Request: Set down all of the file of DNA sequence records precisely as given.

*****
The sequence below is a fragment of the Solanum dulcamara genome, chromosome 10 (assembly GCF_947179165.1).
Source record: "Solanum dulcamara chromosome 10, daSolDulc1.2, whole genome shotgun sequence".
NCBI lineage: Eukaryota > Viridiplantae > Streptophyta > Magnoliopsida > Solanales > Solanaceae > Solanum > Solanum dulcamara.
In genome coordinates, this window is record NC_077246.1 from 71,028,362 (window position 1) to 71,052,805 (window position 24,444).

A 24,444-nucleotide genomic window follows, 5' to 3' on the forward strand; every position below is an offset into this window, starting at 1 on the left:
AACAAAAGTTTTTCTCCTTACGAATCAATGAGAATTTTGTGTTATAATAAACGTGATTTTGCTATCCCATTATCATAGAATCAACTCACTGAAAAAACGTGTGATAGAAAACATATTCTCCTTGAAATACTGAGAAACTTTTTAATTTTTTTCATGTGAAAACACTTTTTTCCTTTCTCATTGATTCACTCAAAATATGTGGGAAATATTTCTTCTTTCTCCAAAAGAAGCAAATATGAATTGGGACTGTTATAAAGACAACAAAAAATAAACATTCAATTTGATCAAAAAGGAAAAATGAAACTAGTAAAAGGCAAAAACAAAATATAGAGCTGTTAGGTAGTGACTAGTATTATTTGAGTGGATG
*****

The sequence below is a fragment of the Solanum dulcamara genome, chromosome 10 (assembly GCF_947179165.1).
Source record: "Solanum dulcamara chromosome 10, daSolDulc1.2, whole genome shotgun sequence".
NCBI lineage: Eukaryota > Viridiplantae > Streptophyta > Magnoliopsida > Solanales > Solanaceae > Solanum > Solanum dulcamara.
In genome coordinates, this window is record NC_077246.1 from 71,028,362 (window position 1) to 71,052,805 (window position 24,444).

A 24,444-nucleotide genomic window follows, 5' to 3' on the forward strand; every position below is an offset into this window, starting at 1 on the left:
AACAAAAGTTTTTCTCCTTACGAATCAATGAGAATTTTGTGTTATAATAAACGTGATTTTGCTATCCCATTATCATAGAATCAACTCACTGAAAAAACGTGTGATAGAAAACATATTCTCCTTGAAATACTGAGAAACTTTTTAATTTTTTTCATGTGAAAACACTTTTTTCCTTTCTCATTGATTCACTCAAAATATGTGGGAAATATTTCTTCTTTCTCCAAAAGAAGCAAATATGAATTGGGACTGTTATAAAGACAACAAAAAATAAACATTCAATTTGATCAAAAAGGAAAAATGAAACTAGTAAAAGGCAAAAACAAAATATAGAGCTGTTAGGTAGTGACTAGTATTATTTGAGTGGATG